The Lust to Wander

I just returned from a Wanderlust Festival with my daughter, sister, and niece as a “never before” girls trip coming together from opposite ends of the country to meet in Aspen, Colorado. Not ever having been to this type of festival, we were all uncertain about the Yoga centered experience and what it would be all about. We are all Yoga lovers and after reading more about it, we knew that there would be multiple events to choose from, everything from Yoga to hiking, running, meditation, white water rafting, and much, much more. Of course experiencing it all under the great majestic masterpiece of God’s work in the Rocky Mountains only added to the draw. The focus of the events primarily was on body, mind, and spirit challenging your own “self” to explore outwardly and inwardly your awareness and amazement that you are “one” with nature and the other community of wanderers. But it was so much more than that for me…

Amidst the army of adventure seekers in a shroud of cloudy, rain-filled skies creating this mystic playground, I found so many gifts that will sustain and encourage me in all my future days.

The gift of calm in the midst of a room full of Yogis, finding my temple of inner peace in Shavasana.

The gift of holding hands and drawing connecting strength from strangers in the midst of a valley of wild untouched flowers, each of us calling upon our own spiritual power to give thanks.

The gift of my own strong legs hiking for miles at an altitude above the clouds and reaching a summit that will be forever ingrained in my soul.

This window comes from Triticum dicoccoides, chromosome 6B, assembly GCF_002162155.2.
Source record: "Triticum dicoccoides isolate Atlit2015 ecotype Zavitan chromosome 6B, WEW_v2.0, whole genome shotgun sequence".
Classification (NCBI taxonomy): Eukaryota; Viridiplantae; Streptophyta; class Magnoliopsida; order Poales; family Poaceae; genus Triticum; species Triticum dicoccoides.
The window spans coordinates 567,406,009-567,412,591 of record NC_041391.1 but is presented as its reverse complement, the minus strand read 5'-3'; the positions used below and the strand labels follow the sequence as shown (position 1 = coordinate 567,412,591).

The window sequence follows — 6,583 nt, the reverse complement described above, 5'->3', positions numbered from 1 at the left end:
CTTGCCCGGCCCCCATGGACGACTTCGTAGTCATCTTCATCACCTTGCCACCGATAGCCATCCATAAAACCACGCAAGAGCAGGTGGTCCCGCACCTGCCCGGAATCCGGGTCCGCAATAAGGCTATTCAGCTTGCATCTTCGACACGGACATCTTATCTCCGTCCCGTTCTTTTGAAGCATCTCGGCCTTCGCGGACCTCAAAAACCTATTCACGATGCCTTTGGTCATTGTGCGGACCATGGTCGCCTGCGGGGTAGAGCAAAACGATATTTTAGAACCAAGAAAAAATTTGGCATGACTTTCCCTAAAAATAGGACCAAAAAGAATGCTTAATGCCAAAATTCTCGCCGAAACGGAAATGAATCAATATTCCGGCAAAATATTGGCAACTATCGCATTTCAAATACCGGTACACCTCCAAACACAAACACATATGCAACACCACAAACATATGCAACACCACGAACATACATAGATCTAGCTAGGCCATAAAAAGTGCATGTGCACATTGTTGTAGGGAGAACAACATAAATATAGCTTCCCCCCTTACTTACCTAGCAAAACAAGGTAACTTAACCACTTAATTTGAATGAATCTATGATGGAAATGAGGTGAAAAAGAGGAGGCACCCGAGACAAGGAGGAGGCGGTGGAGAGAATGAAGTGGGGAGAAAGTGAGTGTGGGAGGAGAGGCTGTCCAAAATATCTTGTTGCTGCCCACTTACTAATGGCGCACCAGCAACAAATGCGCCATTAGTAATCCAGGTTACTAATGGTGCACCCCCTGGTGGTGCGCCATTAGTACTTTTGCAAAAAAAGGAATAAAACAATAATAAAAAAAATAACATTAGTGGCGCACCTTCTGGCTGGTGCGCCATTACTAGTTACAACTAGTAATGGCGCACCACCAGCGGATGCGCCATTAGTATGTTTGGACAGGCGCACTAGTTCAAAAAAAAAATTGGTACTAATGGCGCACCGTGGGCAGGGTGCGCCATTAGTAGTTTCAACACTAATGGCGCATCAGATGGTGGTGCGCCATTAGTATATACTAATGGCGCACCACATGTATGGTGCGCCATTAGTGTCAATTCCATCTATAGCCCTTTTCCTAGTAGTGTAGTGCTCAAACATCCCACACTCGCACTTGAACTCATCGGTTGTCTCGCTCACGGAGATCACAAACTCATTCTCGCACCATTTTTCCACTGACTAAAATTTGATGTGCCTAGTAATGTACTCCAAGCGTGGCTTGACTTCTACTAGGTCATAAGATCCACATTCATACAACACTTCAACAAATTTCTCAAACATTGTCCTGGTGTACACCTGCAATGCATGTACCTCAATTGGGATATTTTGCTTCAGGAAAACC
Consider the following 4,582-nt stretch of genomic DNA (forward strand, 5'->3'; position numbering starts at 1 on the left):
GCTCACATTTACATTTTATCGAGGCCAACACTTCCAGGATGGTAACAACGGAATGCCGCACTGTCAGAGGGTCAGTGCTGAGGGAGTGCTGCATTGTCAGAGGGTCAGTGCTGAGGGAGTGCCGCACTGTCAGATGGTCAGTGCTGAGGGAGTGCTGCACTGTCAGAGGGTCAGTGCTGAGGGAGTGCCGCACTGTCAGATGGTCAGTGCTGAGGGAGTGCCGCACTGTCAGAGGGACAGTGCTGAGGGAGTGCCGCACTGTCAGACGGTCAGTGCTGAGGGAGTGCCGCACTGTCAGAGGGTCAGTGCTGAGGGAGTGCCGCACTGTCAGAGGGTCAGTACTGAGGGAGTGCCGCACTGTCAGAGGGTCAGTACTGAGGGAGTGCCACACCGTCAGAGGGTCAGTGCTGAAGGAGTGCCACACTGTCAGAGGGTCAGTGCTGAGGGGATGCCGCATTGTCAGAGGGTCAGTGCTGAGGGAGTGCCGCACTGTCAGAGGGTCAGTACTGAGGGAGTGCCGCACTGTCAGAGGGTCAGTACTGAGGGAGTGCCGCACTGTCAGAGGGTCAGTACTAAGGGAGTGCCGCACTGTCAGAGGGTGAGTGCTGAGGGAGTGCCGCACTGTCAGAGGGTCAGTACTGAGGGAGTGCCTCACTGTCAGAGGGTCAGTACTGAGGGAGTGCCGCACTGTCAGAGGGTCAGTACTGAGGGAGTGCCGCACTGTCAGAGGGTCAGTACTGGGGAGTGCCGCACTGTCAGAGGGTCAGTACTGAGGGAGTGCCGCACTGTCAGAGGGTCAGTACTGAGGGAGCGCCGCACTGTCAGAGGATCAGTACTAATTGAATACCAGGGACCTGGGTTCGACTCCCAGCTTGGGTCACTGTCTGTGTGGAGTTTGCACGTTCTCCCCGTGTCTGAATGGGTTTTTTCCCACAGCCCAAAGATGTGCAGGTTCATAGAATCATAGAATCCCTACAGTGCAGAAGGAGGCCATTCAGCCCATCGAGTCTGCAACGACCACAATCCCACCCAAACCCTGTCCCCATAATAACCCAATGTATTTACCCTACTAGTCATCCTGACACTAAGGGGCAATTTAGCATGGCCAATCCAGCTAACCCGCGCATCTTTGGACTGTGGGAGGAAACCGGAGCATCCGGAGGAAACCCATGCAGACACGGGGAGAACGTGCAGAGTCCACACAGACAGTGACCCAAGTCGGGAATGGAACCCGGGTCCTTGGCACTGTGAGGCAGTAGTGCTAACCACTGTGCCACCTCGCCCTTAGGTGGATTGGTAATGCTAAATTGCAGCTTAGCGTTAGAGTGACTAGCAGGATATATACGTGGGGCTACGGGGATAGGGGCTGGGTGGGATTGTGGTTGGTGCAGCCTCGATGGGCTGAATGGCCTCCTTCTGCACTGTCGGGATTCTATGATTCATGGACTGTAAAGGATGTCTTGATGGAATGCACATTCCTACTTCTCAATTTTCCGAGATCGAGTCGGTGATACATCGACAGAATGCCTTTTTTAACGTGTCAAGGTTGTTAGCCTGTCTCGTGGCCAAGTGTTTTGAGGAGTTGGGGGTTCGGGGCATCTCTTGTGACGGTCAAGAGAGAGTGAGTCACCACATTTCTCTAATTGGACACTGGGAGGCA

The gift of new deep appreciation for the trees, flowers, and air that we breathe.

The gift of finding a new poet that I love.

The gift of true awareness that a body of wanderers have common desires – to find joy in the stillness of the forest. To find fun in physical challenge. To walk away refreshed with new discovery. To find inner peace in your soul for the person that you are becoming on this journey.

All of these gifts and so much more which are too difficult to put into words. The experience is one that will remain with me, until the next time we wander.

The last few lines of Mary Oliver’s poem “When Death Comes” says this.

When it’s over, I want to say: all my life
I was a bride married to amazement.
I was the bridegroom, taking the world into my arms.

When it’s over, I don’t want to wonder
if I have made of my life something particular, and real.
I don’t want to find myself sighing and frightened, or full of argument.

I don’t want to end up simply having visited this world.

To me, that poem says this. Go out and live your life fully. Don’t just visit the world peripherally. Go into it, exploring it all from the eye of it. Find your soul’s passion to love life and everything in it. Find your “True North”. Live your life fully in the discovery of joy, peace, amazement, and follow your lust to wander, no matter what your age.

Moonflower Bloom moments. Make them. Savor them. Treasure them.

Simply yours,
K

2 comments on “The Lust to Wander

  1. Yes, indeed…so many things made the trip so forever memorable…difficult to find the words to truly express the joy. Since returning, I’ve used “refreshed, rejuvenated, fulfilled, amazing” and so on. Plus a deeper understanding and appreciation for Yoga. To put it mildly, I had a great time. Love, Your Sis

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